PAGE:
AKRON, Ohio (AP) — State data shows the number of children enrolled in Ohio's Medicaid program declined over a 15-month period, with nearly 37,000 fewer children enrolled as of May of this year, compared with February 2018.

Ohio had previously seen progress for nearly a decade in its efforts to make sure every child had health insurance, expanding Medicaid enrollment to more than 1.2 million children, the Akron Beacon Journal reported .

Child advocacy organizations including the Children's Defense Fund, the Ohio Poverty Law Center and Voices For Ohio's Children have raised alarms about the decline and are urging the state to investigate, according to the newspaper. They also are urging the state to simplify a Medicaid re-enrollment process that can be difficult, particularly for those in poverty.

Akron Children's Hospital CEO Emeritus Bill Considine says some children "are falling through the cracks and not getting medical care that they are entitled to get."

Brandi Slaughter, project manager for Voices for Ohio's Children, said children "do better when their health needs are met."

"Families have greater stability when they are not choosing between paying their utilities and doctors appointments," she said.

Maureen Corcoran took over this year as state director of the Department of Medicaid. She says her team is reviewing the numbers and working to improve state outreach to enrollees.

"There's no question we need to do more," Corcoran said.

Lori Jensen, a certified application counselor at AxessPointe Community Health Center in Barberton, says the Medicaid enrollment process is complicated, and the re-enrollment process also can be a hindrance. She helps people apply for health insurance, usually through the state-run Medicaid program for the poor and disabled.

Some people don't understand the renewal paperwork they receive in the mail, while others don't receive the paperwork because they moved one or more times in the last year. Those who don't know within 60 days that they have lost their insurance have to start over with a new application.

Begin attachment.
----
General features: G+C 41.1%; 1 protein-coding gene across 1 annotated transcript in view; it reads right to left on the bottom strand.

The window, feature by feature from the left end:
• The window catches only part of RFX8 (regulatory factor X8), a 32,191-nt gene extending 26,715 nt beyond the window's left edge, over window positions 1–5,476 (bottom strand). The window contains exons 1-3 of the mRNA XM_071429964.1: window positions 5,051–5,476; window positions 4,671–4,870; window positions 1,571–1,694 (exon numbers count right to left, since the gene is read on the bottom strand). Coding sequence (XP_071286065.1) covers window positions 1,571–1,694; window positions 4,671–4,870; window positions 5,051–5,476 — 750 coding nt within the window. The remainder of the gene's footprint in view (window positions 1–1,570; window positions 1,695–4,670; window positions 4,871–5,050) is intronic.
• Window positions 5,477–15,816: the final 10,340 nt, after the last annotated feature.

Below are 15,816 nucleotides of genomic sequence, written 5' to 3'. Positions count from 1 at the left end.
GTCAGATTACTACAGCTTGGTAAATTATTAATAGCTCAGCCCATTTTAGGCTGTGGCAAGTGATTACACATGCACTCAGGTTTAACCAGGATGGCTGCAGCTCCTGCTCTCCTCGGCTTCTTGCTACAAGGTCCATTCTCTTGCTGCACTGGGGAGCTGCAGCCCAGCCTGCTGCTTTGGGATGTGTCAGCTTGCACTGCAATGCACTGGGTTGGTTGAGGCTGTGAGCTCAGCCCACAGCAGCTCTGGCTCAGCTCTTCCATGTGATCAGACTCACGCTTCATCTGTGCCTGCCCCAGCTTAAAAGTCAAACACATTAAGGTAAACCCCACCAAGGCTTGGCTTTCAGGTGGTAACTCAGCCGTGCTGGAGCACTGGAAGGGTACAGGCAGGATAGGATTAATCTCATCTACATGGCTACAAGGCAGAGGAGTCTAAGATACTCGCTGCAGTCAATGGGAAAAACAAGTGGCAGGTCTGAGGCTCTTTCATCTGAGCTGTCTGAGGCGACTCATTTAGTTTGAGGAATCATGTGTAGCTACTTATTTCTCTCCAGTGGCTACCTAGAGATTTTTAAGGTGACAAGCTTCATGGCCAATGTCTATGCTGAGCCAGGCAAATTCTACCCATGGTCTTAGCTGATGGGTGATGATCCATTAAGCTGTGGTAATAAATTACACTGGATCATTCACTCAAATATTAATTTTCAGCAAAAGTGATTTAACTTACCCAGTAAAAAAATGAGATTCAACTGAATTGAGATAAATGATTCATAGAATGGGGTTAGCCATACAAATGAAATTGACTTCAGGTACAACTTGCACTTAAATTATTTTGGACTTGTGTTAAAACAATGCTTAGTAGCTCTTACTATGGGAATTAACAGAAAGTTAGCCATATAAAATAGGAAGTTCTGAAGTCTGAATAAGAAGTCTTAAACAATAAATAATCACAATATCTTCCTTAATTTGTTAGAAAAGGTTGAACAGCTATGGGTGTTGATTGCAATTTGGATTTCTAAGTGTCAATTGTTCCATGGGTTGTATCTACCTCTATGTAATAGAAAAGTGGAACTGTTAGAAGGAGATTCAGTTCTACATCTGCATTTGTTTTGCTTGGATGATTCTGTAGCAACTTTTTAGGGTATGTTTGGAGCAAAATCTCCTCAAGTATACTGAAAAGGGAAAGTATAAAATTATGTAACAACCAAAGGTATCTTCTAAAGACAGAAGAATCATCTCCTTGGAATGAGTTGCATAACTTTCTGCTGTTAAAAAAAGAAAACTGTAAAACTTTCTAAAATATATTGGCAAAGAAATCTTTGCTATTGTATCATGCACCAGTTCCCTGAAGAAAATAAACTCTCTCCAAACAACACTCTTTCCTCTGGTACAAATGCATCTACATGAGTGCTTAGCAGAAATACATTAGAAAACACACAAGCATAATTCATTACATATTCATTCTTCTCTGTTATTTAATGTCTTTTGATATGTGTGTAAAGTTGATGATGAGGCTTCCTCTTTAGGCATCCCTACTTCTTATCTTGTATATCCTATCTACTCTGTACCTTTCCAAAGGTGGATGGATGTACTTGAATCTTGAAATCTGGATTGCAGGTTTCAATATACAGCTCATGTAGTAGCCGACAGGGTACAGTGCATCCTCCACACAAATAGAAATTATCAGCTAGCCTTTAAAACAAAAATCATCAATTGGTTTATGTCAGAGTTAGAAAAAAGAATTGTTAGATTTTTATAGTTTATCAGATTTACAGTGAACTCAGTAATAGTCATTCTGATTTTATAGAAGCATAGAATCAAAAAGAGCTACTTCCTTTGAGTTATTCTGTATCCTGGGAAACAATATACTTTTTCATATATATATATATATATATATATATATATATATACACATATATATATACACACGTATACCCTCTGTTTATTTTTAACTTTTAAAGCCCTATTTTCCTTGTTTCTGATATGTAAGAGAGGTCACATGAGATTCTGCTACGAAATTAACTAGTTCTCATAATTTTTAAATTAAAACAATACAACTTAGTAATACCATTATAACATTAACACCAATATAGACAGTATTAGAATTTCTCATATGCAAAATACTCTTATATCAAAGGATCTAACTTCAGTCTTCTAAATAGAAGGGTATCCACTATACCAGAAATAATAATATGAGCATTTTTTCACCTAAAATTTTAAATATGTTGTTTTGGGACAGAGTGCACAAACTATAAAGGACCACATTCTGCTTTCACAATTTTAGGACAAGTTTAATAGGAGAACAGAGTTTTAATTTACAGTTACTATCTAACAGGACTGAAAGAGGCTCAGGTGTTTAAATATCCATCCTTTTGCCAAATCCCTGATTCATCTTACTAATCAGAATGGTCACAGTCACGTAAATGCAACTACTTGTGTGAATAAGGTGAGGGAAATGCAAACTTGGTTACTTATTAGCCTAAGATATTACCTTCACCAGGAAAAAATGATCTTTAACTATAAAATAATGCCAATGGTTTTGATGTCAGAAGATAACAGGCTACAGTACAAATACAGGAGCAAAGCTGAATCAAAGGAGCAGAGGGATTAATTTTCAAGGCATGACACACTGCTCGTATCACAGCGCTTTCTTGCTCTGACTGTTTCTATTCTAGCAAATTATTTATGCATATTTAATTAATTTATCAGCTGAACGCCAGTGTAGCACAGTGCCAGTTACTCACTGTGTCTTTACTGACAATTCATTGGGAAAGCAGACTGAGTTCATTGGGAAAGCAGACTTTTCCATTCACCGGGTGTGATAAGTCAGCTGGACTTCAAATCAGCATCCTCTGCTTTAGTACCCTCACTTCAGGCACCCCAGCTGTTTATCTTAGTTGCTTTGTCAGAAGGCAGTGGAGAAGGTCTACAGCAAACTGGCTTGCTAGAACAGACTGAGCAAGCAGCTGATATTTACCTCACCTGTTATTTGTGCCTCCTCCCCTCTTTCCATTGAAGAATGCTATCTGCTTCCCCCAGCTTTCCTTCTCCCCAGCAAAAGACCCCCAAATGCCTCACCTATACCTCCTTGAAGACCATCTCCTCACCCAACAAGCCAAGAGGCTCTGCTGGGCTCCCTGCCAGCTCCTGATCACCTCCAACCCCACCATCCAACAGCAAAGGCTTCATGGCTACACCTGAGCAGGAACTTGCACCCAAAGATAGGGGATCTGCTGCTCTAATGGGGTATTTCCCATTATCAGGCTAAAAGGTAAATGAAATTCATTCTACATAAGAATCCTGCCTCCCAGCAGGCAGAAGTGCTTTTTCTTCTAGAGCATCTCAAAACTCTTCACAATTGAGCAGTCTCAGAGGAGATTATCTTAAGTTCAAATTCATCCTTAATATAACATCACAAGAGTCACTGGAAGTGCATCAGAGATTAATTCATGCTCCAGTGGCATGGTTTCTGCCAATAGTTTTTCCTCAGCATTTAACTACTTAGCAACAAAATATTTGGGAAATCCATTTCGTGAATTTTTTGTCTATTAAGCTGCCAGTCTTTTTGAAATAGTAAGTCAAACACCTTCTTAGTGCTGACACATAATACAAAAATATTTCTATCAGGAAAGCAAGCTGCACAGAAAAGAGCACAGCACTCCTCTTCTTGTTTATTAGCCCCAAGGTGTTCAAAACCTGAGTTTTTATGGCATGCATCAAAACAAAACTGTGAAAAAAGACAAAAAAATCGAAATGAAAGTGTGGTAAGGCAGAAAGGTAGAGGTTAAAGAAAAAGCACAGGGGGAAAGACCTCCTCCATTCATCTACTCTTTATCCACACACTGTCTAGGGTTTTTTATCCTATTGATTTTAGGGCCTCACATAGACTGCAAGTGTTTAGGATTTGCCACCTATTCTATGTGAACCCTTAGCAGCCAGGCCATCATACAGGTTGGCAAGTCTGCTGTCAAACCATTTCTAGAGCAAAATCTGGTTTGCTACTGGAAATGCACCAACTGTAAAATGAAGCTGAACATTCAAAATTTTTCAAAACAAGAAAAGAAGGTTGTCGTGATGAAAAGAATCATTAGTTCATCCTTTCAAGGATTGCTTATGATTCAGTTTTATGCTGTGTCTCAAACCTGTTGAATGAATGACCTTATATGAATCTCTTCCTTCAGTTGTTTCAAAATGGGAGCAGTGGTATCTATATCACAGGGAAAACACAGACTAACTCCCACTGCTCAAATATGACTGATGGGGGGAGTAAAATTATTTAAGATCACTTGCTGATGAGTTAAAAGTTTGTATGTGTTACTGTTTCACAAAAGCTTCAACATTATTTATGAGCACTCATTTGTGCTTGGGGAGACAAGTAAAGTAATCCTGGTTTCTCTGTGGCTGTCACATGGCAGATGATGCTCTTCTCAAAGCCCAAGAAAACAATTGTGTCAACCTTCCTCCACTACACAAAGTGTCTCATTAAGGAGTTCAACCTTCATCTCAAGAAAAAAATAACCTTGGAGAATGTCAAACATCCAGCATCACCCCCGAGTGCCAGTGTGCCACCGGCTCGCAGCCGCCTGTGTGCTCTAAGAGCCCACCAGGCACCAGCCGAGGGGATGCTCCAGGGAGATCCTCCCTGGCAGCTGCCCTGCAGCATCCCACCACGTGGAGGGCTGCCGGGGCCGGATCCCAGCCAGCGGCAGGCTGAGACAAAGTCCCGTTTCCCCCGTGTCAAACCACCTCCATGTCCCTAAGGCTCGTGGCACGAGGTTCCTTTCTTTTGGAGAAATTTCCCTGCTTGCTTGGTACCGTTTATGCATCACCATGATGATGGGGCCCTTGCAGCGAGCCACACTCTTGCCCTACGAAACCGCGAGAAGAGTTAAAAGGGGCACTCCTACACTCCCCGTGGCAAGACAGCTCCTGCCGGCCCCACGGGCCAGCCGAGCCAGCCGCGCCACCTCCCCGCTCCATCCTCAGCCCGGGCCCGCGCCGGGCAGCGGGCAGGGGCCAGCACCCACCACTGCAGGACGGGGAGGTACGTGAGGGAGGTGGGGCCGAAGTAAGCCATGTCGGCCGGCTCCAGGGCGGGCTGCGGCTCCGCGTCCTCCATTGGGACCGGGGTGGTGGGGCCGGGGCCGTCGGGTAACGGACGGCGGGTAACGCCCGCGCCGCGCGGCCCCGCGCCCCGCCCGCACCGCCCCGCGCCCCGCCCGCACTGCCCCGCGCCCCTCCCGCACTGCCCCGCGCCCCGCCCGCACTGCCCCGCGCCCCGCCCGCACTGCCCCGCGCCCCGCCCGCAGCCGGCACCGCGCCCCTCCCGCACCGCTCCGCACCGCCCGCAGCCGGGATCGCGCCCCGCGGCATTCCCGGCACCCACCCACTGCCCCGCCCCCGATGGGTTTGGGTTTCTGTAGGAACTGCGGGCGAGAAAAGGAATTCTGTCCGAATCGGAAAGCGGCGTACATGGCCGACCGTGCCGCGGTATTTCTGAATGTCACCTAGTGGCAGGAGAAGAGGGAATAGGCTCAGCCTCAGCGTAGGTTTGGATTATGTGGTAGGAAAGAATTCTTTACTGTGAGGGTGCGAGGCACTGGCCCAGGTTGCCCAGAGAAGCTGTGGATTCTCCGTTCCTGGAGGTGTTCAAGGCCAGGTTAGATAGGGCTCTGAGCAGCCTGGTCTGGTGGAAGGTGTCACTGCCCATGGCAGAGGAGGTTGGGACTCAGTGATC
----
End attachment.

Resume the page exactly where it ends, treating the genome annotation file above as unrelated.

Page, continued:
Also, federal funding for people who can help the public enroll in health insurance has declined in the last three years.

The Affordable Care Act created jobs for "navigators," federally funded workers who helped people enroll in a marketplace plan or Medicaid. Ohio received $1.9 million for the navigators in 2016, compared with only $82,360 the next year, although that funding increased somewhat to more than $316,000 for 2018, according to the newspaper

Ohioans currently can fill out their Medicaid paperwork online, but the state can't send people their information in an email, making it more difficult to reach people who move frequently.

Corcoran said she's working to bring the program's systems into the "modern era."

"We do have an active effort going on right now to focus on this from both a system point of view and from a human point of view," Corcoran said.

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This story has been corrected to show that fewer children were enrolled over a 15-month period, not over the past 15 months.

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Information from: Akron Beacon Journal, http://www.ohio.com

Copyright 2019 The Associated Press. All rights reserved. This material may not be published, broadcast, rewritten or redistributed.

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